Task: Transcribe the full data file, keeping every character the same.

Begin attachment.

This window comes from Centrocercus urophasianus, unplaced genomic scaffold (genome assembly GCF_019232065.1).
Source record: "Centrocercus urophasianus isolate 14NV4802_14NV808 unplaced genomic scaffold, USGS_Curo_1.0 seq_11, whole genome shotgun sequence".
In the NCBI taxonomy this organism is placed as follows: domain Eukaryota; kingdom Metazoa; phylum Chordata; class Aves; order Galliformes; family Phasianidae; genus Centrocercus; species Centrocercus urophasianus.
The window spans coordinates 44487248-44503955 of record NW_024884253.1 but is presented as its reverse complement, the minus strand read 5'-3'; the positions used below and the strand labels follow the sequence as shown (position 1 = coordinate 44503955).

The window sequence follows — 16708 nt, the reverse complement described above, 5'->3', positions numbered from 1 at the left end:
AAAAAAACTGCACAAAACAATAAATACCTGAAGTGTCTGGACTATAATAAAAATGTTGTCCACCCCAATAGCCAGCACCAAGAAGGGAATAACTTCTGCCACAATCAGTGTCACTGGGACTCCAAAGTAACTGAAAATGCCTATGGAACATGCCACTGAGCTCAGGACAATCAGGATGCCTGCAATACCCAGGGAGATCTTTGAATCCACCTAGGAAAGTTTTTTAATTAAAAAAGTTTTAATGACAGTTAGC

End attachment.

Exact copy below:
This window comes from Centrocercus urophasianus, unplaced genomic scaffold (genome assembly GCF_019232065.1).
Source record: "Centrocercus urophasianus isolate 14NV4802_14NV808 unplaced genomic scaffold, USGS_Curo_1.0 seq_11, whole genome shotgun sequence".
In the NCBI taxonomy this organism is placed as follows: domain Eukaryota; kingdom Metazoa; phylum Chordata; class Aves; order Galliformes; family Phasianidae; genus Centrocercus; species Centrocercus urophasianus.
The window spans coordinates 44487248-44503955 of record NW_024884253.1 but is presented as its reverse complement, the minus strand read 5'-3'; the positions used below and the strand labels follow the sequence as shown (position 1 = coordinate 44503955).

The window sequence follows — 16708 nt, the reverse complement described above, 5'->3', positions numbered from 1 at the left end:
AAAAAAACTGCACAAAACAATAAATACCTGAAGTGTCTGGACTATAATAAAAATGTTGTCCACCCCAATAGCCAGCACCAAGAAGGGAATAACTTCTGCCACAATCAGTGTCACTGGGACTCCAAAGTAACTGAAAATGCCTATGGAACATGCCACTGAGCTCAGGACAATCAGGATGCCTGCAATACCCAGGGAGATCTTTGAATCCACCTAGGAAAGTTTTTTAATTAAAAAAGTTTTAATGACAGTTAGC